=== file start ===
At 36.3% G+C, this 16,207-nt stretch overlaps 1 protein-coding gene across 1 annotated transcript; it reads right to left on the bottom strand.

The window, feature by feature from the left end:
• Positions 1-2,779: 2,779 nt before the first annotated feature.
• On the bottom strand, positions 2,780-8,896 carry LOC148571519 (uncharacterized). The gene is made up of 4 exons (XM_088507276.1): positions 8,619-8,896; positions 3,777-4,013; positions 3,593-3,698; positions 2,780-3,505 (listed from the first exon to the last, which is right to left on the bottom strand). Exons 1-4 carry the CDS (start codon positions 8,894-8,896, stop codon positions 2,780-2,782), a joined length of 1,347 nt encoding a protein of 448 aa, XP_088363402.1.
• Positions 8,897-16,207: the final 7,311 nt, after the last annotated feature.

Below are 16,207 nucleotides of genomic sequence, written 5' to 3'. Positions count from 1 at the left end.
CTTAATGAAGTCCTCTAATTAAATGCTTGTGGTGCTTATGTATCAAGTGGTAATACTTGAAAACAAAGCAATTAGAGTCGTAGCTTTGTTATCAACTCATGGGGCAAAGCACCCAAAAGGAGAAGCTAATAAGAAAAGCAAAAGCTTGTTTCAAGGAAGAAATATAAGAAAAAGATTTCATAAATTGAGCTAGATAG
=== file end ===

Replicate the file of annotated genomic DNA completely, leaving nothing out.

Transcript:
At 36.3% G+C, this 16,207-nt stretch overlaps 1 protein-coding gene across 1 annotated transcript; it reads right to left on the bottom strand.

The window, feature by feature from the left end:
• Positions 1-2,779: 2,779 nt before the first annotated feature.
• On the bottom strand, positions 2,780-8,896 carry LOC148571519 (uncharacterized). The gene is made up of 4 exons (XM_088507276.1): positions 8,619-8,896; positions 3,777-4,013; positions 3,593-3,698; positions 2,780-3,505 (listed from the first exon to the last, which is right to left on the bottom strand). Exons 1-4 carry the CDS (start codon positions 8,894-8,896, stop codon positions 2,780-2,782), a joined length of 1,347 nt encoding a protein of 448 aa, XP_088363402.1.
• Positions 8,897-16,207: the final 7,311 nt, after the last annotated feature.

Below are 16,207 nucleotides of genomic sequence, written 5' to 3'. Positions count from 1 at the left end.
CTTAATGAAGTCCTCTAATTAAATGCTTGTGGTGCTTATGTATCAAGTGGTAATACTTGAAAACAAAGCAATTAGAGTCGTAGCTTTGTTATCAACTCATGGGGCAAAGCACCCAAAAGGAGAAGCTAATAAGAAAAGCAAAAGCTTGTTTCAAGGAAGAAATATAAGAAAAAGATTTCATAAATTGAGCTAGATAG